Friday, December 25, 2009

Free press, or free people

 When journalists write about journalism they can reach such rhetorical heights. Oh la la, la presse libre! To comfort the afflicted and afflict the comfortable. To keep power accountable. To communicate the truth. These are lofty goals, and wonderful words. And when journalists have to write about the principles that underscore their daily grind, they easily revert to these grand concepts, as if all journalism ever done was cut from that cloth. 

I'm not condemning the poetic authors of new treatises on the honours of journalism, though I do wonder how out of touch with their own profession they are. But reader,  be wary. Those concepts let off some powerful fumes, and there is danger of intoxication.

I am writing, specifically, about the case of a new law that the legislative assembly of Ecuador created. It's a law that would regulate the media. The Inter American Press Association warned it would "affect press freedom and free speech by breaching inter-American principles on the public's right to information." The BBC correspondent in the capital said that the law is so bad that from all "across the political spectrum, journalists and members of civil society are opposing it." The Reuters article is so down on it, that they've earned some extra special attention from me, below the jump.

See, I think these outsiders are trusting too much in what they are reading. All of their sources are the very outlets whose hegemony over information in the country is threatened by the new law. The powerful newspapers, TV and radio stations say they can regulate themselves, that anything else is censorship. But I’d argue that this campaign for “free speech” they are waging is a perfect illustration of why some sort of regulatory law is needed. Right now, they hold the talking stick, and by the power vested in them by MONEY, they are the only voices getting through.


Carlos Vera, a former television journalist, led two rallies against the Communication law this month (the rallies happened to coincide with the launch of his new book). His rallies received extreme coverage, taking up whole front pages and in some papers, more pages inside. He has thus made himself the poster-boy of the privileged, established communicators in Ecuador who hide under the shroud of "freedom" when the only freedom they care about is their own. [read a translation here of blogger Galo Benítez’s interpretation of the mainstream media: “What irks the media elite is that there is no law that infringes on freedom of expression as such, but to the freedom of private businesses, which are affected by the scope of the bill which seeks to make certain reforms to democratize in part the right to communicate.”]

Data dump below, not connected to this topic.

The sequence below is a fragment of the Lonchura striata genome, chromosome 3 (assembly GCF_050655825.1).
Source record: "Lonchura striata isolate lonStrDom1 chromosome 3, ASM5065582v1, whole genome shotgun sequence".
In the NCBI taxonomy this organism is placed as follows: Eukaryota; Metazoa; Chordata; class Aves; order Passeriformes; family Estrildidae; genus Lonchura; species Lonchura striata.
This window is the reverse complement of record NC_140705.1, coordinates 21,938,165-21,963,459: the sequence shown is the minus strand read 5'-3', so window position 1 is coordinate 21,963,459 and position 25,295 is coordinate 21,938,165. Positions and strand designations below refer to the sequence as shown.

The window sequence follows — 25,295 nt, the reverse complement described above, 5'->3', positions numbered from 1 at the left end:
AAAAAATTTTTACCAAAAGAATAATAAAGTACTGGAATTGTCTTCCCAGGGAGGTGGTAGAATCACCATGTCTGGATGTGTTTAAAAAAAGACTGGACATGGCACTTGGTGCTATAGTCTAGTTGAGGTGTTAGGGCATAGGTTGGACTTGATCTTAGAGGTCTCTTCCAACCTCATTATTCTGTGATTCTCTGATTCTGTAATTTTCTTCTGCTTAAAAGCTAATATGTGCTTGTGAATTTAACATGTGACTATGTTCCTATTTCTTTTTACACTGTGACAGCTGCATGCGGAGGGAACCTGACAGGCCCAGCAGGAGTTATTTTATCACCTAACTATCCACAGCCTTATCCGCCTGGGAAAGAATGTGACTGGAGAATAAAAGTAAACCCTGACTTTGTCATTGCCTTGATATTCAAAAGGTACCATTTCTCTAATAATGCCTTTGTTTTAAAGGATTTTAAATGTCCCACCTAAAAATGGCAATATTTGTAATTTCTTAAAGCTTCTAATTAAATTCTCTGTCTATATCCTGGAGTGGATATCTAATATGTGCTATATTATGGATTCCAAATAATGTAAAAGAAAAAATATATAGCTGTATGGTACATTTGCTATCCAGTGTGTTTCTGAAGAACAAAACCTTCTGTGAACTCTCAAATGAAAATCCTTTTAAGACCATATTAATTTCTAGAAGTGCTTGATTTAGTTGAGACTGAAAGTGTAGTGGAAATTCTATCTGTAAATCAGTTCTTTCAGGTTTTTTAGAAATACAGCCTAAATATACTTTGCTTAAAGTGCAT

The Reuters article  in the NYT is an example, of the oversimplification, and opinion, that has been reaching the international press, instead of the true story. The comments attributed to Correa are not about the TV station the story discusses. They are about the new law. And the only reference Reuters made to the new law is:

"The suspension came as the country's lawmakers are debating creation of a government-controlled watchdog with powers to punish journalists in a measure critics say is a crackdown on media freedoms."

Thirty-seven pages of legislation, 104 articles and several resolutions boiled down to that? "Government-controlled watchdog with powers to punish journalists" – Reuters manages to make the proposed body sound like a re-incarnation of the Spanish Inquisition. But the “council,” as it is to be called, isn’t that scary at all. It's actually fairly similar to a body Canadians are familiar with:

"The CRTC regulates all Canadian broadcasting and telecommunications activities and enforces rules it creates to carry out the policies assigned to it ... The CRTC reports to the Parliament of Canada through the Minister of Canadian Heritage,"
Shocking! A government controlling the airwaves! How can this be allowed!

Ok, so the law is long and the debates surrounding it are complicated. Both of the international outlets that covered the story latched on to the familiar narrative: freedom. But freedom of the press is an empty concept in a media environment where journalism does not serve the public interest. “Journalism” in Ecuador does NOT follow the same ethical precepts I was taught in journalism school. There are no standards of attribution, accuracy, or accountability to the reader. 

According to one set of numbers, 43% of journalists in Ecuador say that they consider that the corporate interests of their outlet are weighed above the freedom of expression. 44% have abstained from including information in an article out of fear or out of direct pressure from the owners of their paper (according to a representative from the International Centre of Latin American Higher Education in Communication, or CIESPAL by its Spanish acronym, who is in a clip nine minutes in to this gov't-sponsored PSA).

To enumerate the excesses of the media would take up an entire article (actually, there are blogs already dedicated to that task). Also, I will have to write about more specifics of the law later, when I’ve had a chance to finish reading it (or, when it comes up for debate again in the House of Assembly, January 5).

So I will conclude with some words attributed to Rousseau I’ve seen tossed around in this debate, which capture it well:
“Between the weak and the strong, it is freedom which oppresses and law that liberates.”
Ah, and I forgot: Happy Christmas to all.







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